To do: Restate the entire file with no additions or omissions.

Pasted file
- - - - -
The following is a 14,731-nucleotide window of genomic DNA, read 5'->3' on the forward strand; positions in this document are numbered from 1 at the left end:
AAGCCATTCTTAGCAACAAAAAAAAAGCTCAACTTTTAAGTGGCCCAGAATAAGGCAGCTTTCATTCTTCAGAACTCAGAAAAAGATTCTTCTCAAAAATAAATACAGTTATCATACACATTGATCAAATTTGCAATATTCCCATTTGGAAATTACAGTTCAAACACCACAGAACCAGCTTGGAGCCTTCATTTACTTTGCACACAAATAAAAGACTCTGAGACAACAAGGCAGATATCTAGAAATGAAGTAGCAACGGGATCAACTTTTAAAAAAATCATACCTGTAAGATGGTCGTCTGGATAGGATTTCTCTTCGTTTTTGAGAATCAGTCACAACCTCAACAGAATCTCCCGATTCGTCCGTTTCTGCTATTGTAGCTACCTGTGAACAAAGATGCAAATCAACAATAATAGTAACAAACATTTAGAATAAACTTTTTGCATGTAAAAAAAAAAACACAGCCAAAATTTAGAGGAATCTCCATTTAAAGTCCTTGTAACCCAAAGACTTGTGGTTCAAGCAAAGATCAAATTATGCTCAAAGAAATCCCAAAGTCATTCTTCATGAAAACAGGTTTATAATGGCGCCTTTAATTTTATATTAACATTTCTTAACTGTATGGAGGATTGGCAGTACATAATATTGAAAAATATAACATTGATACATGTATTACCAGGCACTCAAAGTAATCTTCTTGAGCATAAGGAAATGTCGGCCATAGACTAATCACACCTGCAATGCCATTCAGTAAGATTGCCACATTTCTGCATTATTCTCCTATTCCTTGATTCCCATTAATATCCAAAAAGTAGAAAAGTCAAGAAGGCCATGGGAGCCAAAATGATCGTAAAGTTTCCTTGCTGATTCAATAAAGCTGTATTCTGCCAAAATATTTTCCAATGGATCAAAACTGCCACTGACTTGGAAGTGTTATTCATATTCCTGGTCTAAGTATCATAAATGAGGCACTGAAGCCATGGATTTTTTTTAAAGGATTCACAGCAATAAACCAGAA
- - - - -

The following is a 14,731-nucleotide window of genomic DNA, read 5'->3' on the forward strand; positions in this document are numbered from 1 at the left end:
AAGCCATTCTTAGCAACAAAAAAAAAGCTCAACTTTTAAGTGGCCCAGAATAAGGCAGCTTTCATTCTTCAGAACTCAGAAAAAGATTCTTCTCAAAAATAAATACAGTTATCATACACATTGATCAAATTTGCAATATTCCCATTTGGAAATTACAGTTCAAACACCACAGAACCAGCTTGGAGCCTTCATTTACTTTGCACACAAATAAAAGACTCTGAGACAACAAGGCAGATATCTAGAAATGAAGTAGCAACGGGATCAACTTTTAAAAAAATCATACCTGTAAGATGGTCGTCTGGATAGGATTTCTCTTCGTTTTTGAGAATCAGTCACAACCTCAACAGAATCTCCCGATTCGTCCGTTTCTGCTATTGTAGCTACCTGTGAACAAAGATGCAAATCAACAATAATAGTAACAAACATTTAGAATAAACTTTTTGCATGTAAAAAAAAAAACACAGCCAAAATTTAGAGGAATCTCCATTTAAAGTCCTTGTAACCCAAAGACTTGTGGTTCAAGCAAAGATCAAATTATGCTCAAAGAAATCCCAAAGTCATTCTTCATGAAAACAGGTTTATAATGGCGCCTTTAATTTTATATTAACATTTCTTAACTGTATGGAGGATTGGCAGTACATAATATTGAAAAATATAACATTGATACATGTATTACCAGGCACTCAAAGTAATCTTCTTGAGCATAAGGAAATGTCGGCCATAGACTAATCACACCTGCAATGCCATTCAGTAAGATTGCCACATTTCTGCATTATTCTCCTATTCCTTGATTCCCATTAATATCCAAAAAGTAGAAAAGTCAAGAAGGCCATGGGAGCCAAAATGATCGTAAAGTTTCCTTGCTGATTCAATAAAGCTGTATTCTGCCAAAATATTTTCCAATGGATCAAAACTGCCACTGACTTGGAAGTGTTATTCATATTCCTGGTCTAAGTATCATAAATGAGGCACTGAAGCCATGGATTTTTTTTAAAGGATTCACAGCAATAAACCAGAA